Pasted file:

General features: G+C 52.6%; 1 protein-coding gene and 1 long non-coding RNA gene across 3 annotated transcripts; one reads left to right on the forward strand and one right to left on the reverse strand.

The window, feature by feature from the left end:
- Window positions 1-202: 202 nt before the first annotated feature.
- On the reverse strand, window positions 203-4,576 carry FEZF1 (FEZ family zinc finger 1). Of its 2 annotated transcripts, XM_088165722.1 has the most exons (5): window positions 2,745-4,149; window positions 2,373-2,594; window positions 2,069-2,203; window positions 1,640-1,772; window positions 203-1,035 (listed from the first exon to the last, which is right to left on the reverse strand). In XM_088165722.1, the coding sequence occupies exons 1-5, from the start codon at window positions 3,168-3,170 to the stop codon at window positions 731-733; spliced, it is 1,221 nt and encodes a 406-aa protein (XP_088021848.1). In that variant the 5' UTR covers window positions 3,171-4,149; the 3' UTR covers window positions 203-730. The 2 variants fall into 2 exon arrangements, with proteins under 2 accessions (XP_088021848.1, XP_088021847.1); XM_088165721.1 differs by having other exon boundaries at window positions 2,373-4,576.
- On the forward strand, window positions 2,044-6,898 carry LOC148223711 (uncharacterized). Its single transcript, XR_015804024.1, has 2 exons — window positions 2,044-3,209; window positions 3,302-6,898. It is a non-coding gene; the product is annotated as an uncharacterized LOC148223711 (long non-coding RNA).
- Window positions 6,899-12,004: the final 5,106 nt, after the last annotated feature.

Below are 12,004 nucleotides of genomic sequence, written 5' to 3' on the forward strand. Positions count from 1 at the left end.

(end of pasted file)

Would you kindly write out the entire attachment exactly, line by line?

General features: G+C 52.6%; 1 protein-coding gene and 1 long non-coding RNA gene across 3 annotated transcripts; one reads left to right on the forward strand and one right to left on the reverse strand.

The window, feature by feature from the left end:
- Window positions 1-202: 202 nt before the first annotated feature.
- On the reverse strand, window positions 203-4,576 carry FEZF1 (FEZ family zinc finger 1). Of its 2 annotated transcripts, XM_088165722.1 has the most exons (5): window positions 2,745-4,149; window positions 2,373-2,594; window positions 2,069-2,203; window positions 1,640-1,772; window positions 203-1,035 (listed from the first exon to the last, which is right to left on the reverse strand). In XM_088165722.1, the coding sequence occupies exons 1-5, from the start codon at window positions 3,168-3,170 to the stop codon at window positions 731-733; spliced, it is 1,221 nt and encodes a 406-aa protein (XP_088021848.1). In that variant the 5' UTR covers window positions 3,171-4,149; the 3' UTR covers window positions 203-730. The 2 variants fall into 2 exon arrangements, with proteins under 2 accessions (XP_088021848.1, XP_088021847.1); XM_088165721.1 differs by having other exon boundaries at window positions 2,373-4,576.
- On the forward strand, window positions 2,044-6,898 carry LOC148223711 (uncharacterized). Its single transcript, XR_015804024.1, has 2 exons — window positions 2,044-3,209; window positions 3,302-6,898. It is a non-coding gene; the product is annotated as an uncharacterized LOC148223711 (long non-coding RNA).
- Window positions 6,899-12,004: the final 5,106 nt, after the last annotated feature.

Below are 12,004 nucleotides of genomic sequence, written 5' to 3' on the forward strand. Positions count from 1 at the left end.